Wednesday, December 14, 2011
King Vittorio Emanuele III
The King had picked the winners but most of the consequences were still disastrous. Casualties were extremely heavy, allied support had to be called in to stave off defeat and national pride was wounded as a result. Still, the King might have been praised if Italy had emerged better off after the victory when all the promised spoils were delivered. Unfortunately, almost none were forthcoming. Aside from some gains in the Austrian Tyrol region, Italy was given none of the territories she had been promised and this led to outrage, directed against the other Allied powers, the government and, to some extent, the King himself. To further demonstrate the danger of becoming involved in politics, Vittorio Emanuele III survived two assassination attempts and watched as increasingly radical factions took hold in the country and threatened to destroy all the House of Savoy had built with civil war. The dashed hopes for national expansion and the increasing chaos in the country from the First World War to the early 20’s would have a major impact on the most controversial period of history for the Kingdom of Italy as a whole.
Critics, since that time, have claimed that Vittorio Emanuele III did not need to make that choice. They argue that if he had mobilized the army (which was staunchly royalist) he could have stopped the fascist “March on Rome” and kept Mussolini out of power. There are two major problems with that argument. First, it would have meant Italian soldiers shooting down Italian civilians in the streets. It would likely have sparked a civil war, exactly what the King wished to avoid at any cost, and destroyed the Italian nation. The second problem is that, even if the fascists could have bee suppressed, that still would not solve the political problem. It would have effectively forced all power to go to the radical socialists as there was no other major force to oppose them and Italy would have gone down the nightmarish road of republican Spain. The Savoy monarchy would have been destroyed and Italy would have become a communist satellite in southern Europe. The King knew that many of the fascists were revolutionary in temperament and that Mussolini himself had once been a radical leftist who opposed the monarchy, however, he had no choice but to work with the man who was the only one available to save the situation.
For a time, things got better. The threat of civil war was ended, law and order were restored and a stable government was established. As the saying went, the trains started running on time. In 1929 the people of Italy and Catholics around the world rejoiced at the ending of the stand-off between Church and State in Italy when the Lateran Treaty was signed between Mussolini and Pope Pius XI. The Church recognized the Kingdom of Italy and the Italian government recognized Vatican City as a sovereign state. Catholicism became the official religion of Italy and the past unpleasantness resulting from Italian unification and the occupation of Rome was finally consigned to the past. The Church gave support to the King, Italian clerics swore allegiance for the first time to the King of Italy and Mussolini was praised, in the words of the world press as “the man who gave God back to Italy and Italy back to God”. Italy also intervened in Spain to support the nationalist faction (which had the support of Churchmen and monarchists) against the Soviet-backed republicans, resulting ultimately in the victory of General Franco and the nationalists.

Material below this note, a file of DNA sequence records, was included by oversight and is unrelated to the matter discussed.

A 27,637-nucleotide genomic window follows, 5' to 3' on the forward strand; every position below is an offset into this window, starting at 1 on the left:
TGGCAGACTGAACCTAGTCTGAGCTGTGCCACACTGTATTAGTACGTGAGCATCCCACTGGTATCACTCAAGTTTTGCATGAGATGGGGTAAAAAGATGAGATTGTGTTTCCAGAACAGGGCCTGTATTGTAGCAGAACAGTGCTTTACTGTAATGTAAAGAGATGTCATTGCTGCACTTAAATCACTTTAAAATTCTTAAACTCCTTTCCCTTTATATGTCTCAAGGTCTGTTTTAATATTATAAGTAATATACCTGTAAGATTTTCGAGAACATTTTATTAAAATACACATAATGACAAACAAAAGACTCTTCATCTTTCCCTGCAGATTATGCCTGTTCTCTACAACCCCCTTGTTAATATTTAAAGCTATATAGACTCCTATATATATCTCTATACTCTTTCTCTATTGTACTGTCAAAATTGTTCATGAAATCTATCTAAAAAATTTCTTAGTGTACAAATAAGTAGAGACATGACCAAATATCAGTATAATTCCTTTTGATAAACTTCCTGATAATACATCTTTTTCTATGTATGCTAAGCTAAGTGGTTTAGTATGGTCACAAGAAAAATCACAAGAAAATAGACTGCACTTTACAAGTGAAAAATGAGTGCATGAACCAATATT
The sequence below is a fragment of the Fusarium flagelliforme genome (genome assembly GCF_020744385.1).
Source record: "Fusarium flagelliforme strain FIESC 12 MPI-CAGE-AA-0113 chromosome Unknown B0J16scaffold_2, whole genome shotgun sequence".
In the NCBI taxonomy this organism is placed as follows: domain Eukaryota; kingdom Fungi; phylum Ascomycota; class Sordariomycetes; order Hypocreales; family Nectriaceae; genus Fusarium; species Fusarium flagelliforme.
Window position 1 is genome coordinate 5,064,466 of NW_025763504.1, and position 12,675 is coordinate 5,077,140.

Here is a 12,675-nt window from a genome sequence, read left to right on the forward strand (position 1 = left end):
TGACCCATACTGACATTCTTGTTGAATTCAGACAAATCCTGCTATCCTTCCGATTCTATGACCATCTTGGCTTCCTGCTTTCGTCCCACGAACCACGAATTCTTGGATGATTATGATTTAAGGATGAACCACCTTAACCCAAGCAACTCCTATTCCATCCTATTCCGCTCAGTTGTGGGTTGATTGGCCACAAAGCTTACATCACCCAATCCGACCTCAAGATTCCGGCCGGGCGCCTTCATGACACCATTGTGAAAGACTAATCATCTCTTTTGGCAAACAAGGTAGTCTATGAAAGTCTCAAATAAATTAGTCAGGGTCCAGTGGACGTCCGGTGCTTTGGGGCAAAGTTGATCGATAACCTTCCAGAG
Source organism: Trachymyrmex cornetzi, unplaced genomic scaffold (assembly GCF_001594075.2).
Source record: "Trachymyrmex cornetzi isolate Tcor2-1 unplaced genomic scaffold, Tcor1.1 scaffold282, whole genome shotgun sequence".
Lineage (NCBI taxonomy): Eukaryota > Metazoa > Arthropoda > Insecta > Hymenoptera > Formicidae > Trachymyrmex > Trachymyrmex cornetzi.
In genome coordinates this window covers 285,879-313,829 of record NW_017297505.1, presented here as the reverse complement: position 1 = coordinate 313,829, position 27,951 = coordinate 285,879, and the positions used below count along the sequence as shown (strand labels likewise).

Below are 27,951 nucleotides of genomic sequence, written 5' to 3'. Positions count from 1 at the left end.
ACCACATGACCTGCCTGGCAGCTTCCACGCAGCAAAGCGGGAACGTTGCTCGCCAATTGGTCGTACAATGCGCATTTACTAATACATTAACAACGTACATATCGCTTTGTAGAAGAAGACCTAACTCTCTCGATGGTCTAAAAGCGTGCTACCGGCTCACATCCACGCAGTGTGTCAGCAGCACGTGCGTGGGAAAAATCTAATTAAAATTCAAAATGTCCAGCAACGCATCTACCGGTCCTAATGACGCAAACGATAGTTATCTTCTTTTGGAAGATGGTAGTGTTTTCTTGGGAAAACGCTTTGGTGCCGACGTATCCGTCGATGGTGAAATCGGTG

When Mussolini decided to enter World War II the King, like most of the military high command, had grave misgivings about Italian preparedness but, as a constitutional monarch, he had to go along with his government and issue the declaration of war in 1940. For a brief time the Kingdom of Italy reached its peak in terms of territory, controlling all of east Africa, the formerly Italian areas of France, all of the Adriatic coast and most of Greece but reverses came quickly and as losses mounted the popularity of the King declined as well as that of the fascists. By 1943 enough members of the Fascist Grand Council no longer supported Mussolini that the King was able to act and after the council voted against Mussolini, King Victor Emmanuel III summoned him to the palace and, with the support of the government and the army, he dismissed Mussolini and placed him under arrest. The King appointed Marshal Pietro Badoglio as Prime Minister, renounced his titles as Emperor of Ethiopia and King of Albania and began negotiations with the Allies for an armistice.
In retrospect, probably the most accurate thing that has been widely said about King Victor Emmanuel III was that he was unlucky. He reigned during the peak of power for the Kingdom of Italy as well as the time of her darkest devastation. He was a good man, a responsible man, a devoted husband and father, who was forced to make some very tough decisions. It is an immense injustice that he was held to blame for things which were far beyond his control and punished for crimes he never committed. His people and his country were his paramount concerns and it was thanks largely to him that Italy survived World War II and if anyone is quick to be critical of some of the hard choices he had to make, they would do well to ask themselves first what they would have done if faced with the same alternatives.